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How To Write About Indonesia

Akhyari Hananto
Akhyari Hananto
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How To Write About Indonesia

By Tim Hannigan

Planning a trip to Indonesia to write your next novel or do a spot of freelance journalism but don't know where to start? Tim Hannigan has a few helpful tips for the aspiring writer - no Indonesian required!

There must be a volcano. This is a good way to create a title for your book about Indonesia. Between the Volcanoes, Beneath the Volcano, Inside the Volcano — these all work. The volcano is a symbol of how Indonesia is exotic, mysterious, and threatening. Putting it in the title of your book will convey this very clearly.

There should be a quote from Pramoedya on the frontispiece. Don’t worry if you’ve never read Pramoedya — just pick one at random.

Make sure that you mention that Indonesia is vast, sprawling and diverse. Mention that it has 17,000 islands on the first page. Having done this you are free to write only about Java for the rest of the book.

Your Indonesian characters are warm hearted and artistic, or they are thin, dangerous people with black eyes. They must all inhale deeply from a clove cigarette after every line of dialogue. It is important to give them generic universal Muslim names. Achmad is an excellent choice but Muhammad is a bit too strong. If you must include a Balinese character make sure he/she is called Weigh-Anne.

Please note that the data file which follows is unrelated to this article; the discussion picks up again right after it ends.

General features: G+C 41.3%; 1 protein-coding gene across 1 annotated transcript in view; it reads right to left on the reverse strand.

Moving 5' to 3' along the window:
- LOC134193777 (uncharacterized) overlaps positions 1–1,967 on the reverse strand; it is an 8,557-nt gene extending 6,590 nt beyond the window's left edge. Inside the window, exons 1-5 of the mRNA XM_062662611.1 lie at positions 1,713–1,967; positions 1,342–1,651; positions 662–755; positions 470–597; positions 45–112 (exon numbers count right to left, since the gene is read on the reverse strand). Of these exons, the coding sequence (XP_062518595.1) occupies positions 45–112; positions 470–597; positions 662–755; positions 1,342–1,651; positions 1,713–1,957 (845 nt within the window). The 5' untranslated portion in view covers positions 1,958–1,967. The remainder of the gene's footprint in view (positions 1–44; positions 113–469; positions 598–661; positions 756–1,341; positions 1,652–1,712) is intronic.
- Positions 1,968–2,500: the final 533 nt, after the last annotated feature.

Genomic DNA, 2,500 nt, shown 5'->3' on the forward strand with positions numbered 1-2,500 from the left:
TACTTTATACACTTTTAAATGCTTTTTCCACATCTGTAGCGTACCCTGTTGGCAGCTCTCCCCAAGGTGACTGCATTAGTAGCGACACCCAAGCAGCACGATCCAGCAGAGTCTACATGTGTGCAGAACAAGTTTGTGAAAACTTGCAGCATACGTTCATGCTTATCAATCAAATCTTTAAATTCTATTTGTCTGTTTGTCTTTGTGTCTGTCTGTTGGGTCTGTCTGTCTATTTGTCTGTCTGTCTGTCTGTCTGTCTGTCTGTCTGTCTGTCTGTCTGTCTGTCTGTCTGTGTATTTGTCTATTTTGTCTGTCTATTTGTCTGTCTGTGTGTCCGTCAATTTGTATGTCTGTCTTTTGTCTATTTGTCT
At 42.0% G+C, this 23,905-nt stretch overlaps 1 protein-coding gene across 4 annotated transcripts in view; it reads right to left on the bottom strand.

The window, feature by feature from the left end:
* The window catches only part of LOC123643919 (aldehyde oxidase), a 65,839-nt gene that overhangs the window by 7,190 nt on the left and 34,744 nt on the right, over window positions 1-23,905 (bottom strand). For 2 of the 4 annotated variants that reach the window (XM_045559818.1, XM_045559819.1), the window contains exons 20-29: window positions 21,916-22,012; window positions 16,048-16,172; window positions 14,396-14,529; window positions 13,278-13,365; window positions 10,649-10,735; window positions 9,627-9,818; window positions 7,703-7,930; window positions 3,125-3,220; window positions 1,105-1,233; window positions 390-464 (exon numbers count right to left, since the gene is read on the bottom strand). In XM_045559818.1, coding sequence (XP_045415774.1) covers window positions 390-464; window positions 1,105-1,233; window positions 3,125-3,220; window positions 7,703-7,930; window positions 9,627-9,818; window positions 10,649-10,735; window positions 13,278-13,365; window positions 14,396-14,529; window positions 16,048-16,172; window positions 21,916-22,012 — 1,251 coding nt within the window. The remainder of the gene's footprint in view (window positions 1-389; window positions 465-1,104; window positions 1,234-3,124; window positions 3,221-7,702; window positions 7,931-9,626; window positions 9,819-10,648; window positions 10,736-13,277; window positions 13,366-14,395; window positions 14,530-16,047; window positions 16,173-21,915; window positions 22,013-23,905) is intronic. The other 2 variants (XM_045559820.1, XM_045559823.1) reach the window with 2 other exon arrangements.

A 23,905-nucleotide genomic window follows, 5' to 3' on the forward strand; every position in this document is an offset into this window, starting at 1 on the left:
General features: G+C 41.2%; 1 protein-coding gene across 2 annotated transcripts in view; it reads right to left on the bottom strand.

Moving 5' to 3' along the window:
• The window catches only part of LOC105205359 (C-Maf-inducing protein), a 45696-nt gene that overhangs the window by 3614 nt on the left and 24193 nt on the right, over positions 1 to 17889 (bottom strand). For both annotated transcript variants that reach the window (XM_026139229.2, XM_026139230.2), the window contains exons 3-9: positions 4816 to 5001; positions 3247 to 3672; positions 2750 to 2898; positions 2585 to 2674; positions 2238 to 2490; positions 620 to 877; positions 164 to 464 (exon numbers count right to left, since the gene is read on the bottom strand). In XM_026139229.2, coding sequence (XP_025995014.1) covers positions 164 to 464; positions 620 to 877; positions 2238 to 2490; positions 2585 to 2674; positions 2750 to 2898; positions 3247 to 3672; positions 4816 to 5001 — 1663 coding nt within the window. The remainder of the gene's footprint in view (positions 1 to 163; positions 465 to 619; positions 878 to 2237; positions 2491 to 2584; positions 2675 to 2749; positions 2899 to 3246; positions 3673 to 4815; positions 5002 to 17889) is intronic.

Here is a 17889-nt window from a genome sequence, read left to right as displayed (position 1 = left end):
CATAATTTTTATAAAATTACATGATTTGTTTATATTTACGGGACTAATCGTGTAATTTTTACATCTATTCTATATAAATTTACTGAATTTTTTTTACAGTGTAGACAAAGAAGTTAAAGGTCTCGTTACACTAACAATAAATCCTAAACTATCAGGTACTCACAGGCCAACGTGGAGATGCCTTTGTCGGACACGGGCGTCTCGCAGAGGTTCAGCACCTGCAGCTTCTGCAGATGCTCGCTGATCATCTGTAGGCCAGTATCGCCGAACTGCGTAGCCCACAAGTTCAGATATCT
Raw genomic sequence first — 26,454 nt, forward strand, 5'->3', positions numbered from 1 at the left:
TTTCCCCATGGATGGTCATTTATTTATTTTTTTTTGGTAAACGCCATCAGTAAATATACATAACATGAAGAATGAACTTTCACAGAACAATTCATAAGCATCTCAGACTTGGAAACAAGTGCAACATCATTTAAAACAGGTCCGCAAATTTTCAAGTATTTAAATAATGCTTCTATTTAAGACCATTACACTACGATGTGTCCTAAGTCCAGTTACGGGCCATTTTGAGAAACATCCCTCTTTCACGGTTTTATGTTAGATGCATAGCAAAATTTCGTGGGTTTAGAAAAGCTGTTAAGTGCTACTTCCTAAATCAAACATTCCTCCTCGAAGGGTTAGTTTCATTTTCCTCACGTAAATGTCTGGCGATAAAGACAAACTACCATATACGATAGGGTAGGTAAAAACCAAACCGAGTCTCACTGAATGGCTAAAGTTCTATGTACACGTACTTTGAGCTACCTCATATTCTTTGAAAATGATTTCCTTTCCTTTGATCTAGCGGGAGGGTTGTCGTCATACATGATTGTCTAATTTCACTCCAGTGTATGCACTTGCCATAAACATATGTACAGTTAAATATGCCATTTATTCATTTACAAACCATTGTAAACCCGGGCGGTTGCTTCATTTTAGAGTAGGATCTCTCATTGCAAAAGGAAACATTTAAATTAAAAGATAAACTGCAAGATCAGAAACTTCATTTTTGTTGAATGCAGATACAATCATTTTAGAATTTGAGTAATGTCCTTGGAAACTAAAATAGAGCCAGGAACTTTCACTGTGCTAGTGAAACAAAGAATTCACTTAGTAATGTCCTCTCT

Indonesians do not have Facebook accounts. They enjoy cockfights and have an intimate connection to the world of spirits.

Your book must contain white people if it is to appeal to readers. If the book is non-fiction the white person is you. If you are writing fiction, then the white person should be a decent but tormented aid worker. The book should also contain a white journalist. If you are writing non-fiction the journalist is probably you. If you are writing fiction he is an alcoholic with a good heart.

Even if your book is set in the 21st century your journalist should be based on a Graham Greene character. He works in a small office with a ceiling fan up a flight of cracked concrete steps in Glodok. He does not have a smart phone. His local assistant is an inscrutable communist. He files only one story a month and never writes about business or the economy. This is important.

Your book should also contain a fat, sleazy American who works for the CIA.

These white people are essential. They give your book depth. Concentrate on developing their characters; leave the Indonesian bit players inhaling deeply on their clove cigarettes in the background.

There should be plenty of prostitutes (though they don’t need names) and at least one homosexual. If the homosexual is white, hint at paedophilia without being too disapproving. If the homosexual is Indonesian he is tormented and in love with a white man. He most certainly does not have a successful television career.

You must — repeat must — make regular mention of the wayang kulit shadow puppets. This and clove cigarettes are vital to convey the appropriate sense of exoticism. You can also use the wayang kulit as a symbol for all Indonesia. You don’t need to develop this concept very thoroughly — just mention something vague about dalangs and screens. Becak rickshaws are also good for atmosphere.

If you are writing non-fiction make yourself wise and all-knowing despite the fact that you speak no Indonesian. Use the terms Pak and Ibu liberally.

When describing the Indonesians you meet make an allusion to a wayang kulit character. It will make you seem incredibly authoritative. Don’t worry if you don’t actually know anything about the wayang kulit character in question; the name is good enough: "Achmad — who, like many Indonesians, had only one name — inhaled deeply on his clove cigarette and smiled. I realised that his wry inscrutability reminded me of the character of Bima/Arjuna/Gatokaca from the wayang kulit".